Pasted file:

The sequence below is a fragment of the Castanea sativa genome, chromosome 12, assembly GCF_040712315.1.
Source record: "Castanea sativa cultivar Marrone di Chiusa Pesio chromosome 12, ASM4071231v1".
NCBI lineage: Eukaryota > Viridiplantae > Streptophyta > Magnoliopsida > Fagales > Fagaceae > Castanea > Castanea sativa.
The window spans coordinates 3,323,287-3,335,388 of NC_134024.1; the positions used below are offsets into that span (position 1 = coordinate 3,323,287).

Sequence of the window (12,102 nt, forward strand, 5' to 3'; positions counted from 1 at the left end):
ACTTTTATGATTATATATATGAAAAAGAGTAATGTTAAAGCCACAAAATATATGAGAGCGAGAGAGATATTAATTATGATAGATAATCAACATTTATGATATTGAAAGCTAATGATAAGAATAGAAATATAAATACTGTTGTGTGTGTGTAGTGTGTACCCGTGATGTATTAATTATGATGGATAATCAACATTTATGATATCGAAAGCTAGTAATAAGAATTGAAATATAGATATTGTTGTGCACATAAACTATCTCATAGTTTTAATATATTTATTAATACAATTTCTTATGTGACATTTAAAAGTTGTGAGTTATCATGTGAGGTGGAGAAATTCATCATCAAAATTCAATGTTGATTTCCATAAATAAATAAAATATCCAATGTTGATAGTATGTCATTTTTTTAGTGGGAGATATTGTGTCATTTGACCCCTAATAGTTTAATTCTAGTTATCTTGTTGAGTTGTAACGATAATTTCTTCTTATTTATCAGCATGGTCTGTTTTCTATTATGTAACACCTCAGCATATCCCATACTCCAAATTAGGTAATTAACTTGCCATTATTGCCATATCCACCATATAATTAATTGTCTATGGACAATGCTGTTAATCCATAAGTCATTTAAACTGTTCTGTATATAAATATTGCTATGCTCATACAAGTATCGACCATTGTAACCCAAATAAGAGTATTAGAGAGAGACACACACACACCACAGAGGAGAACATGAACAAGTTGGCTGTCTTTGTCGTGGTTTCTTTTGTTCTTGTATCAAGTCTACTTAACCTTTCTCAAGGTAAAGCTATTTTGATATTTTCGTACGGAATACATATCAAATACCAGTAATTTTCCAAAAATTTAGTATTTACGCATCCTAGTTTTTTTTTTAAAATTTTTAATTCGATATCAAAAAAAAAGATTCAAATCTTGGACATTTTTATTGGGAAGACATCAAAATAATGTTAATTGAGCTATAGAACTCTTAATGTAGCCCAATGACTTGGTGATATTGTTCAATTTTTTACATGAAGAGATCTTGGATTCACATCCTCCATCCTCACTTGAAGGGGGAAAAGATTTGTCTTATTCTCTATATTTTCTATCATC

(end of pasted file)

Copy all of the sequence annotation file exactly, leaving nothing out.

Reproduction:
The sequence below is a fragment of the Castanea sativa genome, chromosome 12, assembly GCF_040712315.1.
Source record: "Castanea sativa cultivar Marrone di Chiusa Pesio chromosome 12, ASM4071231v1".
NCBI lineage: Eukaryota > Viridiplantae > Streptophyta > Magnoliopsida > Fagales > Fagaceae > Castanea > Castanea sativa.
The window spans coordinates 3,323,287-3,335,388 of NC_134024.1; the positions used below are offsets into that span (position 1 = coordinate 3,323,287).

Sequence of the window (12,102 nt, forward strand, 5' to 3'; positions counted from 1 at the left end):
ACTTTTATGATTATATATATGAAAAAGAGTAATGTTAAAGCCACAAAATATATGAGAGCGAGAGAGATATTAATTATGATAGATAATCAACATTTATGATATTGAAAGCTAATGATAAGAATAGAAATATAAATACTGTTGTGTGTGTGTAGTGTGTACCCGTGATGTATTAATTATGATGGATAATCAACATTTATGATATCGAAAGCTAGTAATAAGAATTGAAATATAGATATTGTTGTGCACATAAACTATCTCATAGTTTTAATATATTTATTAATACAATTTCTTATGTGACATTTAAAAGTTGTGAGTTATCATGTGAGGTGGAGAAATTCATCATCAAAATTCAATGTTGATTTCCATAAATAAATAAAATATCCAATGTTGATAGTATGTCATTTTTTTAGTGGGAGATATTGTGTCATTTGACCCCTAATAGTTTAATTCTAGTTATCTTGTTGAGTTGTAACGATAATTTCTTCTTATTTATCAGCATGGTCTGTTTTCTATTATGTAACACCTCAGCATATCCCATACTCCAAATTAGGTAATTAACTTGCCATTATTGCCATATCCACCATATAATTAATTGTCTATGGACAATGCTGTTAATCCATAAGTCATTTAAACTGTTCTGTATATAAATATTGCTATGCTCATACAAGTATCGACCATTGTAACCCAAATAAGAGTATTAGAGAGAGACACACACACACCACAGAGGAGAACATGAACAAGTTGGCTGTCTTTGTCGTGGTTTCTTTTGTTCTTGTATCAAGTCTACTTAACCTTTCTCAAGGTAAAGCTATTTTGATATTTTCGTACGGAATACATATCAAATACCAGTAATTTTCCAAAAATTTAGTATTTACGCATCCTAGTTTTTTTTTTAAAATTTTTAATTCGATATCAAAAAAAAAGATTCAAATCTTGGACATTTTTATTGGGAAGACATCAAAATAATGTTAATTGAGCTATAGAACTCTTAATGTAGCCCAATGACTTGGTGATATTGTTCAATTTTTTACATGAAGAGATCTTGGATTCACATCCTCCATCCTCACTTGAAGGGGGAAAAGATTTGTCTTATTCTCTATATTTTCTATCATC